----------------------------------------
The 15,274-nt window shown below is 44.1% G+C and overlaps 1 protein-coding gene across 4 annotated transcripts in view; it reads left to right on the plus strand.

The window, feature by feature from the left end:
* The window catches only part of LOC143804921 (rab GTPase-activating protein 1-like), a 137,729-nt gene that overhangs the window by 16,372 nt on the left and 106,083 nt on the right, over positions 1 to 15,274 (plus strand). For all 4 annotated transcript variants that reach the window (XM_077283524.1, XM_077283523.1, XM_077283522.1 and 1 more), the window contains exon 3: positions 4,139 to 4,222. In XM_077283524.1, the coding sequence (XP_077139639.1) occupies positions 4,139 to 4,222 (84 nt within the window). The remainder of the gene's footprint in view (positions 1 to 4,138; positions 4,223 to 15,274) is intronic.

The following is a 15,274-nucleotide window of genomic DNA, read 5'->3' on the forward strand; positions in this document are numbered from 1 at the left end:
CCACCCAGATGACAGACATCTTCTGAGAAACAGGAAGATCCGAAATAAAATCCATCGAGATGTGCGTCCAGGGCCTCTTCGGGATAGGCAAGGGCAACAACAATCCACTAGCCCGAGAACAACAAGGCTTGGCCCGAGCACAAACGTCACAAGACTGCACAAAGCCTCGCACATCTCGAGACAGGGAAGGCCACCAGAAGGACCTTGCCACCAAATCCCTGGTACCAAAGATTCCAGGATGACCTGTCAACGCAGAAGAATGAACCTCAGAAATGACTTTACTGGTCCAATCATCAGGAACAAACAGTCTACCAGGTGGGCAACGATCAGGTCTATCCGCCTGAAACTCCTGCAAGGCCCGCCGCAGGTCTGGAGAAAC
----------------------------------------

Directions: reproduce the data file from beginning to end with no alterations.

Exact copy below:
The 15,274-nt window shown below is 44.1% G+C and overlaps 1 protein-coding gene across 4 annotated transcripts in view; it reads left to right on the plus strand.

The window, feature by feature from the left end:
* The window catches only part of LOC143804921 (rab GTPase-activating protein 1-like), a 137,729-nt gene that overhangs the window by 16,372 nt on the left and 106,083 nt on the right, over positions 1 to 15,274 (plus strand). For all 4 annotated transcript variants that reach the window (XM_077283524.1, XM_077283523.1, XM_077283522.1 and 1 more), the window contains exon 3: positions 4,139 to 4,222. In XM_077283524.1, the coding sequence (XP_077139639.1) occupies positions 4,139 to 4,222 (84 nt within the window). The remainder of the gene's footprint in view (positions 1 to 4,138; positions 4,223 to 15,274) is intronic.

The following is a 15,274-nucleotide window of genomic DNA, read 5'->3' on the forward strand; positions in this document are numbered from 1 at the left end:
CCACCCAGATGACAGACATCTTCTGAGAAACAGGAAGATCCGAAATAAAATCCATCGAGATGTGCGTCCAGGGCCTCTTCGGGATAGGCAAGGGCAACAACAATCCACTAGCCCGAGAACAACAAGGCTTGGCCCGAGCACAAACGTCACAAGACTGCACAAAGCCTCGCACATCTCGAGACAGGGAAGGCCACCAGAAGGACCTTGCCACCAAATCCCTGGTACCAAAGATTCCAGGATGACCTGTCAACGCAGAAGAATGAACCTCAGAAATGACTTTACTGGTCCAATCATCAGGAACAAACAGTCTACCAGGTGGGCAACGATCAGGTCTATCCGCCTGAAACTCCTGCAAGGCCCGCCGCAGGTCTGGAGAAAC